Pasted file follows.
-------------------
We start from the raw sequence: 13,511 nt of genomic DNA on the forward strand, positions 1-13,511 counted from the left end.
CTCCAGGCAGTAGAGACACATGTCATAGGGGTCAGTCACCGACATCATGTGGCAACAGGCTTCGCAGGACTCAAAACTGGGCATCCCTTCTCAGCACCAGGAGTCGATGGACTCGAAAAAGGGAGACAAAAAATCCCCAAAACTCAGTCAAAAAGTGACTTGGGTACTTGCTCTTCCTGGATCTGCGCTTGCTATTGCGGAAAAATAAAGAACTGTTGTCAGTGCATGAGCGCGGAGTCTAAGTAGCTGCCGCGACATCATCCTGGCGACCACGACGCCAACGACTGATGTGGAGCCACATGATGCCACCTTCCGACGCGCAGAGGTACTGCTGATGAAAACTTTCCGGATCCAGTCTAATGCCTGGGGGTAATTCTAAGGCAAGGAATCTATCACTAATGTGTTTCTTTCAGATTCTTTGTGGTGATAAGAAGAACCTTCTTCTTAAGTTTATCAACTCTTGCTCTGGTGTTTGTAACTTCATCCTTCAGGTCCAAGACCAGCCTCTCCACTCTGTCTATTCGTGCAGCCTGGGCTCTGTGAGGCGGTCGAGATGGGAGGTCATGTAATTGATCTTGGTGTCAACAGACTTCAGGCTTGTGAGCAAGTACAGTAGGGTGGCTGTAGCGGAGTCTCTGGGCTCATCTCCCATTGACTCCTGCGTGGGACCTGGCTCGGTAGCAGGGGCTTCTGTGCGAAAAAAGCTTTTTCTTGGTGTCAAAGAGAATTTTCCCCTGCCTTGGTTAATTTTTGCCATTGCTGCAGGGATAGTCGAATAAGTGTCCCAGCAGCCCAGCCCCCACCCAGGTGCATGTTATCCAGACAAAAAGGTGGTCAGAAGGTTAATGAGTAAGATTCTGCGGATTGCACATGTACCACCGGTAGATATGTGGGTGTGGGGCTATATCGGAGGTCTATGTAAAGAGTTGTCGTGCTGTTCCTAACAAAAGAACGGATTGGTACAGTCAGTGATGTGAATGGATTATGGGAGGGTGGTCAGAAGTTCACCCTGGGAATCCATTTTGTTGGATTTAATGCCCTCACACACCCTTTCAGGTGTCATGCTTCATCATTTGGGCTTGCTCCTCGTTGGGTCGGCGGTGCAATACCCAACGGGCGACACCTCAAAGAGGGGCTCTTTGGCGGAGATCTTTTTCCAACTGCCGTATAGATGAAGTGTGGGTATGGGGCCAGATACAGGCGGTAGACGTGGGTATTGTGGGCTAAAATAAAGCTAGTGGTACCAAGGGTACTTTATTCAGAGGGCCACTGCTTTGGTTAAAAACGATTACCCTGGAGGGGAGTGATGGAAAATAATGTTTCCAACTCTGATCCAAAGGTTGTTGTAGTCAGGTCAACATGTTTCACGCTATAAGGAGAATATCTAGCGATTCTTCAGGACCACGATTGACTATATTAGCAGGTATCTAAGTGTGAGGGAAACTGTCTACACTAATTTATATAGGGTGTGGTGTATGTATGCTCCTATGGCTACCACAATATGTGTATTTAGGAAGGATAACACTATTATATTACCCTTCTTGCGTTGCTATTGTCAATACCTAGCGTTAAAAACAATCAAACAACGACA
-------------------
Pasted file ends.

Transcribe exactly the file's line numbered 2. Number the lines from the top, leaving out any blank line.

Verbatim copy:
CTCCAGGCAGTAGAGACACATGTCATAGGGGTCAGTCACCGACATCATGTGGCAACAGGCTTCGCAGGACTCAAAACTGGGCATCCCTTCTCAGCACCAGGAGTCGATGGACTCGAAAAAGGGAGACAAAAAATCCCCAAAACTCAGTCAAAAAGTGACTTGGGTACTTGCTCTTCCTGGATCTGCGCTTGCTATTGCGGAAAAATAAAGAACTGTTGTCAGTGCATGAGCGCGGAGTCTAAGTAGCTGCCGCGACATCATCCTGGCGACCACGACGCCAACGACTGATGTGGAGCCACATGATGCCACCTTCCGACGCGCAGAGGTACTGCTGATGAAAACTTTCCGGATCCAGTCTAATGCCTGGGGGTAATTCTAAGGCAAGGAATCTATCACTAATGTGTTTCTTTCAGATTCTTTGTGGTGATAAGAAGAACCTTCTTCTTAAGTTTATCAACTCTTGCTCTGGTGTTTGTAACTTCATCCTTCAGGTCCAAGACCAGCCTCTCCACTCTGTCTATTCGTGCAGCCTGGGCTCTGTGAGGCGGTCGAGATGGGAGGTCATGTAATTGATCTTGGTGTCAACAGACTTCAGGCTTGTGAGCAAGTACAGTAGGGTGGCTGTAGCGGAGTCTCTGGGCTCATCTCCCATTGACTCCTGCGTGGGACCTGGCTCGGTAGCAGGGGCTTCTGTGCGAAAAAAGCTTTTTCTTGGTGTCAAAGAGAATTTTCCCCTGCCTTGGTTAATTTTTGCCATTGCTGCAGGGATAGTCGAATAAGTGTCCCAGCAGCCCAGCCCCCACCCAGGTGCATGTTATCCAGACAAAAAGGTGGTCAGAAGGTTAATGAGTAAGATTCTGCGGATTGCACATGTACCACCGGTAGATATGTGGGTGTGGGGCTATATCGGAGGTCTATGTAAAGAGTTGTCGTGCTGTTCCTAACAAAAGAACGGATTGGTACAGTCAGTGATGTGAATGGATTATGGGAGGGTGGTCAGAAGTTCACCCTGGGAATCCATTTTGTTGGATTTAATGCCCTCACACACCCTTTCAGGTGTCATGCTTCATCATTTGGGCTTGCTCCTCGTTGGGTCGGCGGTGCAATACCCAACGGGCGACACCTCAAAGAGGGGCTCTTTGGCGGAGATCTTTTTCCAACTGCCGTATAGATGAAGTGTGGGTATGGGGCCAGATACAGGCGGTAGACGTGGGTATTGTGGGCTAAAATAAAGCTAGTGGTACCAAGGGTACTTTATTCAGAGGGCCACTGCTTTGGTTAAAAACGATTACCCTGGAGGGGAGTGATGGAAAATAATGTTTCCAACTCTGATCCAAAGGTTGTTGTAGTCAGGTCAACATGTTTCACGCTATAAGGAGAATATCTAGCGATTCTTCAGGACCACGATTGACTATATTAGCAGGTATCTAAGTGTGAGGGAAACTGTCTACACTAATTTATATAGGGTGTGGTGTATGTATGCTCCTATGGCTACCACAATATGTGTATTTAGGAAGGATAACACTATTATATTACCCTTCTTGCGTTGCTATTGTCAATACCTAGCGTTAAAAACAATCAAACAACGACA